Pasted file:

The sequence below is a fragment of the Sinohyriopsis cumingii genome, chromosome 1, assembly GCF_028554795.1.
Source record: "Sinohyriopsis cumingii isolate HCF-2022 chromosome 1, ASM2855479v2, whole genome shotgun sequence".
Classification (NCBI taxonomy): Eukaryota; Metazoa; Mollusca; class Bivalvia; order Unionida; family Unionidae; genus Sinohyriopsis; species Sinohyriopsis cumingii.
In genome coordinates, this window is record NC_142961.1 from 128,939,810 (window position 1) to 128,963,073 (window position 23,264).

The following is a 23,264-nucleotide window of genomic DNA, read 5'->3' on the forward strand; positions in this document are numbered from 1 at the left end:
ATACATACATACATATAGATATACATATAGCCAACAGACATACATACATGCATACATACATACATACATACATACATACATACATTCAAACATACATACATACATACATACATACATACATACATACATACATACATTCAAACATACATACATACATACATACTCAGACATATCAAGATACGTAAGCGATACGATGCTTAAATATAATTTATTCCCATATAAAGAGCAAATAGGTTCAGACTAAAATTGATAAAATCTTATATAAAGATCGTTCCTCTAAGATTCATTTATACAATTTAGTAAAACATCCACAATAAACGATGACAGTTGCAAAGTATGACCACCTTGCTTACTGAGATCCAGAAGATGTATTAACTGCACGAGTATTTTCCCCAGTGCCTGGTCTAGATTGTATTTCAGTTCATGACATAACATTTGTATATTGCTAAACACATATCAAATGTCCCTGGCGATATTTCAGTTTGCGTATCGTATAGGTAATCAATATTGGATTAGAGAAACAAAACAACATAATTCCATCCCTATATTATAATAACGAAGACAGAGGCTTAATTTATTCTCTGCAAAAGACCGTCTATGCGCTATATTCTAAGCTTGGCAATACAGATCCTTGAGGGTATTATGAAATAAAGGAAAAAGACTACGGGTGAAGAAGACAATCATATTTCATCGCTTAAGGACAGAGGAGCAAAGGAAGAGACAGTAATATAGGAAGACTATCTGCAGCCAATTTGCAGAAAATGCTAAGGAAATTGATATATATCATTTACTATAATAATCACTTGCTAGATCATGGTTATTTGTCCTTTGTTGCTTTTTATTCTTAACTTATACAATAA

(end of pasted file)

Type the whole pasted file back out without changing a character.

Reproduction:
The sequence below is a fragment of the Sinohyriopsis cumingii genome, chromosome 1, assembly GCF_028554795.1.
Source record: "Sinohyriopsis cumingii isolate HCF-2022 chromosome 1, ASM2855479v2, whole genome shotgun sequence".
Classification (NCBI taxonomy): Eukaryota; Metazoa; Mollusca; class Bivalvia; order Unionida; family Unionidae; genus Sinohyriopsis; species Sinohyriopsis cumingii.
In genome coordinates, this window is record NC_142961.1 from 128,939,810 (window position 1) to 128,963,073 (window position 23,264).

The following is a 23,264-nucleotide window of genomic DNA, read 5'->3' on the forward strand; positions in this document are numbered from 1 at the left end:
ATACATACATACATATAGATATACATATAGCCAACAGACATACATACATGCATACATACATACATACATACATACATACATACATTCAAACATACATACATACATACATACATACATACATACATACATACATACATTCAAACATACATACATACATACATACTCAGACATATCAAGATACGTAAGCGATACGATGCTTAAATATAATTTATTCCCATATAAAGAGCAAATAGGTTCAGACTAAAATTGATAAAATCTTATATAAAGATCGTTCCTCTAAGATTCATTTATACAATTTAGTAAAACATCCACAATAAACGATGACAGTTGCAAAGTATGACCACCTTGCTTACTGAGATCCAGAAGATGTATTAACTGCACGAGTATTTTCCCCAGTGCCTGGTCTAGATTGTATTTCAGTTCATGACATAACATTTGTATATTGCTAAACACATATCAAATGTCCCTGGCGATATTTCAGTTTGCGTATCGTATAGGTAATCAATATTGGATTAGAGAAACAAAACAACATAATTCCATCCCTATATTATAATAACGAAGACAGAGGCTTAATTTATTCTCTGCAAAAGACCGTCTATGCGCTATATTCTAAGCTTGGCAATACAGATCCTTGAGGGTATTATGAAATAAAGGAAAAAGACTACGGGTGAAGAAGACAATCATATTTCATCGCTTAAGGACAGAGGAGCAAAGGAAGAGACAGTAATATAGGAAGACTATCTGCAGCCAATTTGCAGAAAATGCTAAGGAAATTGATATATATCATTTACTATAATAATCACTTGCTAGATCATGGTTATTTGTCCTTTGTTGCTTTTTATTCTTAACTTATACAATAA